Here it is: Use Google Forms. It’s quick and easy to set up a Google Form, and best of all, it’s free.
Once you start a Google Form, it’s fairly self-evident what to do. If you have any problems, feel free to contact me. In the upper right-hand of the form, there is a gear icon. If you click the gear icon, you can change the settings. Here are two key settings:
- Make sure that the box “Can Submit only 1 response” is not checked. If you check the box, then the person will have to log in and you will have a record of who submitted the response – not so anonymous anymore.
- And ensure that the box “See Summary of Responses” is also unchecked. If you check the box, each person filling out the form will see everyone else’s feedback.
Other than that, it should be easy to create a form. But, what kind of questions should you ask?
360-Degree Feedback Questions
With Google Forms, you can create all kinds of questions: multiple choice, drop-down, check box, etc. My suggestion is that you keep the survey very simple. I recommend that you ask six questions and that every question be a “paragraph” type (you can see the types of questions in a drop-down box on the right-hand side of each question).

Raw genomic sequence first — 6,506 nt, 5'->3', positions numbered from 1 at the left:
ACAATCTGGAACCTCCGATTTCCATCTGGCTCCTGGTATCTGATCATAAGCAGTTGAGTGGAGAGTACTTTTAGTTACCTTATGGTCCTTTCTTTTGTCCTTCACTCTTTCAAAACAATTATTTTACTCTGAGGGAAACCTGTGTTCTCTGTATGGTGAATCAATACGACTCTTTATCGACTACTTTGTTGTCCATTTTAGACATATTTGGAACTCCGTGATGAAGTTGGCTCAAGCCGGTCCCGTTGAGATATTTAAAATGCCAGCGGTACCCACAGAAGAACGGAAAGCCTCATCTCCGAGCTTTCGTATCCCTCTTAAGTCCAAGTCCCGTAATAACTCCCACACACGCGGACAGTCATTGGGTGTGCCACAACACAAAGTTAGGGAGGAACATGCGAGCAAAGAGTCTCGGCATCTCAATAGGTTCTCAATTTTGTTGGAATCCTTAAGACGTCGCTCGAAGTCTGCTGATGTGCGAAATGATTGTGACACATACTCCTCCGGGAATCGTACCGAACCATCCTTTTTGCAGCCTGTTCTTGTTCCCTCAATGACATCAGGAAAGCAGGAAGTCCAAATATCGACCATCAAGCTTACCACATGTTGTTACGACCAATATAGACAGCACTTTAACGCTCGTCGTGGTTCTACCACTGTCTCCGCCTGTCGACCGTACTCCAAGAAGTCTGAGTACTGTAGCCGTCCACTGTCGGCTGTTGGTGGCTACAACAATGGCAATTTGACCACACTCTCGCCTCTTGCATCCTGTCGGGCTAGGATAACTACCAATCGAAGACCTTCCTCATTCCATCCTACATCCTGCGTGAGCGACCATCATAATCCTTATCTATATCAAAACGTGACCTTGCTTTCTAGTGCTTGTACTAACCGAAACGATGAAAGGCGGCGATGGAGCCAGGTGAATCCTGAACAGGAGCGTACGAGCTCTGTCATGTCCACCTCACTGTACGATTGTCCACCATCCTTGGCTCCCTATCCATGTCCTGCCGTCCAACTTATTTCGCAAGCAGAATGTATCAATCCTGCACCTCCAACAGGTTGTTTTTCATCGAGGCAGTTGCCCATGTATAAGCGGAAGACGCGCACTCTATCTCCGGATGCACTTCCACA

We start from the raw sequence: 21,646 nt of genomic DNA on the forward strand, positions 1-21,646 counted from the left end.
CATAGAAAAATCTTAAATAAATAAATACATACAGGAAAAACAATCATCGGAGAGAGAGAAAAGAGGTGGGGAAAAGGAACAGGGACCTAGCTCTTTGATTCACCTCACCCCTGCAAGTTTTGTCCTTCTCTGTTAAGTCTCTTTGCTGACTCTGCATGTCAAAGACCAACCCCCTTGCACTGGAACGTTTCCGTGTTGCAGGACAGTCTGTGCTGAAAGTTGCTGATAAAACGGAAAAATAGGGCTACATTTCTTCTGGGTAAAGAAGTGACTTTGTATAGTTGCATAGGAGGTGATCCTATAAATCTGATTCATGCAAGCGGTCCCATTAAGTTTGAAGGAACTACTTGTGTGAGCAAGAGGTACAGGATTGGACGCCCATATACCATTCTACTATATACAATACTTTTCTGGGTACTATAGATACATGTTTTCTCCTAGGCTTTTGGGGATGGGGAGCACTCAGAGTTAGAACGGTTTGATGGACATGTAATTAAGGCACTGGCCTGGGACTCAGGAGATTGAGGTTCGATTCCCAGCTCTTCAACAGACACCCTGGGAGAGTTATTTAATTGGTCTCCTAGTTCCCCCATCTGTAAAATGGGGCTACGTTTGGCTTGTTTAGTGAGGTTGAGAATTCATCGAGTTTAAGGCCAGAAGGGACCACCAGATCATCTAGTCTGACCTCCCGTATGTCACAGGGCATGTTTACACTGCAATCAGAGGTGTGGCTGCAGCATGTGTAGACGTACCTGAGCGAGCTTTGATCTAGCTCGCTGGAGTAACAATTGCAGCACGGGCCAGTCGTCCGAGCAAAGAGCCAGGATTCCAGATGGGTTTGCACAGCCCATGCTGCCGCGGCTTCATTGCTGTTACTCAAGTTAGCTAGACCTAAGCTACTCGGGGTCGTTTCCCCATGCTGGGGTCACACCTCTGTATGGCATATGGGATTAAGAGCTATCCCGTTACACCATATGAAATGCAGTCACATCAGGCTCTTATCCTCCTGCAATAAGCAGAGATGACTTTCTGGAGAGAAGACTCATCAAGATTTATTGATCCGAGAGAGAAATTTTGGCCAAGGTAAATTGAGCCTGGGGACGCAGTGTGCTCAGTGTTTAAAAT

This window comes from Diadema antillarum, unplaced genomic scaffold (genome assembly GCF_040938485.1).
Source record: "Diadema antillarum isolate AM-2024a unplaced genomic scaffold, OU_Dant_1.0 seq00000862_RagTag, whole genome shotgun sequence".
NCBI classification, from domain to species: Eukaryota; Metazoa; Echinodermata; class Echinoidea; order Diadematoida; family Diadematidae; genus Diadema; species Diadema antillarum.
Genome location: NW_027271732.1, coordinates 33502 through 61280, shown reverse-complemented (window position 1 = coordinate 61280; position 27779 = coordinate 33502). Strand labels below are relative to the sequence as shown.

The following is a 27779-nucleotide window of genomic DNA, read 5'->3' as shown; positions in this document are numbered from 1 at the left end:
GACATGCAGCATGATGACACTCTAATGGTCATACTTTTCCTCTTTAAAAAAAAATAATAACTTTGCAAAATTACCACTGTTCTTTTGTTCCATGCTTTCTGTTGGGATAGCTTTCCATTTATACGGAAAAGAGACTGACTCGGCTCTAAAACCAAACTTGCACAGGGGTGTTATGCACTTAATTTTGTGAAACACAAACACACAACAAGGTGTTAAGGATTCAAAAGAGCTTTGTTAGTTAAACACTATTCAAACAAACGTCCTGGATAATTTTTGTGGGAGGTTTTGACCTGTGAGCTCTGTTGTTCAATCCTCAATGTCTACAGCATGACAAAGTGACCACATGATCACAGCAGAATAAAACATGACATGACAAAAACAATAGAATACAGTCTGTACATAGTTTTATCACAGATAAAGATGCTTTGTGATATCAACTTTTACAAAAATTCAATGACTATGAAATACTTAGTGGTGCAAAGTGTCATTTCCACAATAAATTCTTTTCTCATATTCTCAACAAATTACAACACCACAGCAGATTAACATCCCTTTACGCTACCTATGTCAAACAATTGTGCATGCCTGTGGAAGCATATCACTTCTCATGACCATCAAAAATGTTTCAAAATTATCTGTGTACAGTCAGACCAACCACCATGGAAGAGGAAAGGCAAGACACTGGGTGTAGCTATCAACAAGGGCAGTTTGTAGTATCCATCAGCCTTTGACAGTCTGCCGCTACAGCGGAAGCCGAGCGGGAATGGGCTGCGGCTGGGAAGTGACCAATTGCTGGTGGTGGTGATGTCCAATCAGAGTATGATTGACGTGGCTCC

Here are the six questions that I would suggest you ask:
- What are [your name]’s strengths?
- What are [your name]’s weaknesses?
- What two words or phrases would you use to describe [your name]?
- What can you rely on [your name] for?
- What can you NOT rely on [your name] for?
- Is there anything else you would like to tell [your name]?
It is possible to add more questions, but I would resist the temptation to do so. With these six questions, you will learn enough. Maybe more than you’re comfortable knowing, at least at first.
Common Reactions to 360-Degree Feedback
Here’s a fair warning. It is common for people to have a strong emotional reaction to feedback. Think about it. If you are in a meeting and someone points out that you have spinach in your teeth, how do you feel? At first, you might be surprised. And, for a moment, you might even feel angry. Why hadn’t others told you about this? What was the motive of the person who told you? After a while you might begin to rationalize – either justifying why the feedback might not be true, or beginning to come to grips with why the feedback is true. Finally, you come to acceptance. This is exactly the process that most people go through when they receive feedback. It is so common, it even has a name. SARA.
It is important to note that the R does not stand for retaliation. In fact, retaliation is one of the ways NOT to respond to feedback.
What NOT to Do When Soliciting or Receiving 360-Degree Feedback
Here are just a few pitfalls that you might experience when soliciting or receiving feedback:
- Do not “cherry pick” your list of stakeholders. In other words, don’t just send the feedback form to people who will say nice things.
- Do not request personally identifiable information in the feedback form. It is important for the feedback to be anonymous. Do not ask for their name email or other information that would make it easy to figure out who provided you feedback.